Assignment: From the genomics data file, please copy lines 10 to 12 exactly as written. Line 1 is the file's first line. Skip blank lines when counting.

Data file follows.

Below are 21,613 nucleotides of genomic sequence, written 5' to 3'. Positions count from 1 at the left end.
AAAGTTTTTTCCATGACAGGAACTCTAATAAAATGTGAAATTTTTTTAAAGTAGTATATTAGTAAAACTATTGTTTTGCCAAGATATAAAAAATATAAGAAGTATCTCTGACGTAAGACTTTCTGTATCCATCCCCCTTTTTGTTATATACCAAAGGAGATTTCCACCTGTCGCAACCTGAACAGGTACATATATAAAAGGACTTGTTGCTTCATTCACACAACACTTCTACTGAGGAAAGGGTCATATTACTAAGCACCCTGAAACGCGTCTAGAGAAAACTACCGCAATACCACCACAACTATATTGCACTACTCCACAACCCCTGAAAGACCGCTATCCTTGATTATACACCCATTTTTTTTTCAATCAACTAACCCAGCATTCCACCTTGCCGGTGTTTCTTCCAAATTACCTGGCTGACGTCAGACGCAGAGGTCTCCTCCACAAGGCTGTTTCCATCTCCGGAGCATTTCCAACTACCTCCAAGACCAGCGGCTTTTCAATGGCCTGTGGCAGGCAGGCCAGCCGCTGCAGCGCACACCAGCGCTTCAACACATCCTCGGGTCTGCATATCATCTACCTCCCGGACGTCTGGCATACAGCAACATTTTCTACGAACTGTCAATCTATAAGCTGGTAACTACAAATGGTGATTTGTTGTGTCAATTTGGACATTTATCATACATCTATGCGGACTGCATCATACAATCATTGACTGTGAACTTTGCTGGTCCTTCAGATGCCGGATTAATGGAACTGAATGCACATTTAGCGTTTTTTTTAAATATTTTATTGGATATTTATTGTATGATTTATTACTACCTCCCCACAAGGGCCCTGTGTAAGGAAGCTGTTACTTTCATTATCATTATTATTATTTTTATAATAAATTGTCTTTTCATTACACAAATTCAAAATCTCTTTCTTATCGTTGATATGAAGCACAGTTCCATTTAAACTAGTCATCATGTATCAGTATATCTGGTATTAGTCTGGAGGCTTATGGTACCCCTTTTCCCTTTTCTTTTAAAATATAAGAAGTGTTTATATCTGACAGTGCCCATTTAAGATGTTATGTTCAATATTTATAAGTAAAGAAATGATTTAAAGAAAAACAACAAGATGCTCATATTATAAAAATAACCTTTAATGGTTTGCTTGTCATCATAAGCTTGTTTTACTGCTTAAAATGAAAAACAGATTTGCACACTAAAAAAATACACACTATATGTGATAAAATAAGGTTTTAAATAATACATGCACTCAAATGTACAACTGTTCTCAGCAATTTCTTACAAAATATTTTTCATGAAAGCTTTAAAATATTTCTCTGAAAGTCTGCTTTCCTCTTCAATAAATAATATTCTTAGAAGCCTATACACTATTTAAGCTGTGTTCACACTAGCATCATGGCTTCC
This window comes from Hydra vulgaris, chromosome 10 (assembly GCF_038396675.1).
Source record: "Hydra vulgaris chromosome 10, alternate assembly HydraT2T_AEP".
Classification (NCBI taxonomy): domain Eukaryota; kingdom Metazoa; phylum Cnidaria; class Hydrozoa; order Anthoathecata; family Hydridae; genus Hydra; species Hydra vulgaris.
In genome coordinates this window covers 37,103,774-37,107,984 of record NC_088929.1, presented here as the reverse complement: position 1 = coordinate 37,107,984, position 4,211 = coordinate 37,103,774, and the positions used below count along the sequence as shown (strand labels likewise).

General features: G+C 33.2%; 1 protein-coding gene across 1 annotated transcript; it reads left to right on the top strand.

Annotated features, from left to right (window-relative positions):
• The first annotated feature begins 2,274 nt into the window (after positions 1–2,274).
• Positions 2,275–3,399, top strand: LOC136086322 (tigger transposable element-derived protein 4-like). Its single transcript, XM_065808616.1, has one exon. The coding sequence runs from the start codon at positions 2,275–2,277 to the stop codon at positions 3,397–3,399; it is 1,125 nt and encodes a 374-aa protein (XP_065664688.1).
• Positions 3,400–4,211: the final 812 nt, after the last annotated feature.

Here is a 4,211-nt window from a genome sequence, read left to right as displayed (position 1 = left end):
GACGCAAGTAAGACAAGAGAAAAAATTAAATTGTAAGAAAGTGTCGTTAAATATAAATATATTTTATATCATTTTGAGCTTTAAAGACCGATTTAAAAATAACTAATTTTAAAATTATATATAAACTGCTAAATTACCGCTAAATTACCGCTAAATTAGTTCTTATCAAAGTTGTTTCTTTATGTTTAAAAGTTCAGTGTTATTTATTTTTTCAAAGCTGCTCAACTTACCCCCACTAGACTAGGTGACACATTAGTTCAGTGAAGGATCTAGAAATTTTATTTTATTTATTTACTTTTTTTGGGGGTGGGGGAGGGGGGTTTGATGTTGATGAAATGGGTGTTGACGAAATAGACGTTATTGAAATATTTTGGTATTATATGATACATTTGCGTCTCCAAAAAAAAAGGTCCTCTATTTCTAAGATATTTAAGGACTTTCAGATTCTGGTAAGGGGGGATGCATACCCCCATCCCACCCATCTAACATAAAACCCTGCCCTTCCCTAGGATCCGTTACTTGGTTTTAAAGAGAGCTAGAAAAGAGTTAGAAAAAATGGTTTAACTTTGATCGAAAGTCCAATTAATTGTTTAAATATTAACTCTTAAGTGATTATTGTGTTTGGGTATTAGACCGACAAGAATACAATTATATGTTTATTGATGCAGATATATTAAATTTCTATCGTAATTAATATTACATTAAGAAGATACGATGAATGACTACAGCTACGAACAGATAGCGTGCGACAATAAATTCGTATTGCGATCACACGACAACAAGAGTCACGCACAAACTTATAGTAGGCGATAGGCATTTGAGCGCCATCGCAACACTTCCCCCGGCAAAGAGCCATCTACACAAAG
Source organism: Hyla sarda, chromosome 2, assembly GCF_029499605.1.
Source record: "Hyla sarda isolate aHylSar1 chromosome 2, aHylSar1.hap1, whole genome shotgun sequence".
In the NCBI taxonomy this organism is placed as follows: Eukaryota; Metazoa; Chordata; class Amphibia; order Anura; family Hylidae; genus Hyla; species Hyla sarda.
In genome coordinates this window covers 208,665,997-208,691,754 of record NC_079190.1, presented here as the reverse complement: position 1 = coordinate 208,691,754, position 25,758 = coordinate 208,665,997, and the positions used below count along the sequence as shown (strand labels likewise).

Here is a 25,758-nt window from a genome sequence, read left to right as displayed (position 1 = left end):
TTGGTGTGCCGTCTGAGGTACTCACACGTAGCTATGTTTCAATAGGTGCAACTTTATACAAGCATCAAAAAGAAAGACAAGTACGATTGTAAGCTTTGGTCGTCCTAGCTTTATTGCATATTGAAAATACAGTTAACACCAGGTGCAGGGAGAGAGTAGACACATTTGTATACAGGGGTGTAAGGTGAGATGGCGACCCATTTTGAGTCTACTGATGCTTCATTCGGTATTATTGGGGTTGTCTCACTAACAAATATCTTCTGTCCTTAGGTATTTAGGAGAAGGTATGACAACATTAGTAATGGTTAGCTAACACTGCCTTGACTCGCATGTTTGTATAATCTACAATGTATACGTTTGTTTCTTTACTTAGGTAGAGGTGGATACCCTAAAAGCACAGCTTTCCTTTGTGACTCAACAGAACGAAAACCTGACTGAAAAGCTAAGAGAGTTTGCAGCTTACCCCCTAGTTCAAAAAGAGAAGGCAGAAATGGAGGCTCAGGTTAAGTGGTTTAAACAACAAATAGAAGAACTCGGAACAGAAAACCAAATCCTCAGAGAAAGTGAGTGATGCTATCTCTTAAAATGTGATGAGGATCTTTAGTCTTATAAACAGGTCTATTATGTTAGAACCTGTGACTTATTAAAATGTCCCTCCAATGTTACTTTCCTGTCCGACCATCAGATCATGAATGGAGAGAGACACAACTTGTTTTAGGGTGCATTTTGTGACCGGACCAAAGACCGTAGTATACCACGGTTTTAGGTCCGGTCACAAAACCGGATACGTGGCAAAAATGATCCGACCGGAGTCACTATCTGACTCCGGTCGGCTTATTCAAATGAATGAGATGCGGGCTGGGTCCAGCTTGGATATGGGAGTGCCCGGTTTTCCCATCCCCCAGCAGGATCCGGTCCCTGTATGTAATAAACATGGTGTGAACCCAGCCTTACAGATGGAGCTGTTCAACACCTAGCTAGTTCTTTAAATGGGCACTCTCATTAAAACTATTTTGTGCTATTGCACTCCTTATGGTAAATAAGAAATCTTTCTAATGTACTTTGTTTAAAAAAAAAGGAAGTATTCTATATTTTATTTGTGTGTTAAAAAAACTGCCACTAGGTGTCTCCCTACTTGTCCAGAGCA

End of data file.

• Positions 2,275–3,399, top strand: LOC136086322 (tigger transposable element-derived protein 4-like). Its single transcript, XM_065808616.1, has one exon. The coding sequence runs from the start codon at positions 2,275–2,277 to the stop codon at positions 3,397–3,399; it is 1,125 nt and encodes a 374-aa protein (XP_065664688.1).
• Positions 3,400–4,211: the final 812 nt, after the last annotated feature.

Here is a 4,211-nt window from a genome sequence, read left to right as displayed (position 1 = left end):